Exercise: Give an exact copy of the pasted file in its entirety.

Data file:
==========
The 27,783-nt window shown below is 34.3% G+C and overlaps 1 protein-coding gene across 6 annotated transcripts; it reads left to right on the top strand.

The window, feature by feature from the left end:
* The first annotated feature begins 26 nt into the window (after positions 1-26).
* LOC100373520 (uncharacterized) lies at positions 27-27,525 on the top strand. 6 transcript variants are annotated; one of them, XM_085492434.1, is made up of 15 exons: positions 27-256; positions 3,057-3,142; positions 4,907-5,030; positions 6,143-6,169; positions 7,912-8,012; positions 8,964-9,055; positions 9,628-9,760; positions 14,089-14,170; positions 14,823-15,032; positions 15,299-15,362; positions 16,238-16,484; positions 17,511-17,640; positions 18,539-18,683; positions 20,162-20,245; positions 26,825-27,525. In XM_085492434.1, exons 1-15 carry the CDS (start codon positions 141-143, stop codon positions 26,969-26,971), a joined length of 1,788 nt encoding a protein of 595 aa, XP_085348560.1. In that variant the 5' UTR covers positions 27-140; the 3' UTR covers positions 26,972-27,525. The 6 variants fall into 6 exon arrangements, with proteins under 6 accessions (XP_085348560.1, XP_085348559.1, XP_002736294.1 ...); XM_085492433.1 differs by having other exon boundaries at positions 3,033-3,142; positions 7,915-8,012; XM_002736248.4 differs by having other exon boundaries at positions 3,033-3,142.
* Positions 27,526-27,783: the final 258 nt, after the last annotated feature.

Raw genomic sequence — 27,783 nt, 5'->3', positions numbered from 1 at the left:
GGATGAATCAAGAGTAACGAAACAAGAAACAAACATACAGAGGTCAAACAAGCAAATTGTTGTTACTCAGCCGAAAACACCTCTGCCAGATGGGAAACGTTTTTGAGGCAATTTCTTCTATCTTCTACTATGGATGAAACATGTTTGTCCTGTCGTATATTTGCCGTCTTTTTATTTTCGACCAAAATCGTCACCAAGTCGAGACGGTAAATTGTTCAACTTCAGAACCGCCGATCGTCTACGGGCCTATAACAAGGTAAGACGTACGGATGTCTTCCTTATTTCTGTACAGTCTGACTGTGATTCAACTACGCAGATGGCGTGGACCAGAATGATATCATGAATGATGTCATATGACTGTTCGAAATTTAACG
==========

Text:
The 27,783-nt window shown below is 34.3% G+C and overlaps 1 protein-coding gene across 6 annotated transcripts; it reads left to right on the top strand.

The window, feature by feature from the left end:
* The first annotated feature begins 26 nt into the window (after positions 1-26).
* LOC100373520 (uncharacterized) lies at positions 27-27,525 on the top strand. 6 transcript variants are annotated; one of them, XM_085492434.1, is made up of 15 exons: positions 27-256; positions 3,057-3,142; positions 4,907-5,030; positions 6,143-6,169; positions 7,912-8,012; positions 8,964-9,055; positions 9,628-9,760; positions 14,089-14,170; positions 14,823-15,032; positions 15,299-15,362; positions 16,238-16,484; positions 17,511-17,640; positions 18,539-18,683; positions 20,162-20,245; positions 26,825-27,525. In XM_085492434.1, exons 1-15 carry the CDS (start codon positions 141-143, stop codon positions 26,969-26,971), a joined length of 1,788 nt encoding a protein of 595 aa, XP_085348560.1. In that variant the 5' UTR covers positions 27-140; the 3' UTR covers positions 26,972-27,525. The 6 variants fall into 6 exon arrangements, with proteins under 6 accessions (XP_085348560.1, XP_085348559.1, XP_002736294.1 ...); XM_085492433.1 differs by having other exon boundaries at positions 3,033-3,142; positions 7,915-8,012; XM_002736248.4 differs by having other exon boundaries at positions 3,033-3,142.
* Positions 27,526-27,783: the final 258 nt, after the last annotated feature.

Raw genomic sequence — 27,783 nt, 5'->3', positions numbered from 1 at the left:
GGATGAATCAAGAGTAACGAAACAAGAAACAAACATACAGAGGTCAAACAAGCAAATTGTTGTTACTCAGCCGAAAACACCTCTGCCAGATGGGAAACGTTTTTGAGGCAATTTCTTCTATCTTCTACTATGGATGAAACATGTTTGTCCTGTCGTATATTTGCCGTCTTTTTATTTTCGACCAAAATCGTCACCAAGTCGAGACGGTAAATTGTTCAACTTCAGAACCGCCGATCGTCTACGGGCCTATAACAAGGTAAGACGTACGGATGTCTTCCTTATTTCTGTACAGTCTGACTGTGATTCAACTACGCAGATGGCGTGGACCAGAATGATATCATGAATGATGTCATATGACTGTTCGAAATTTAACG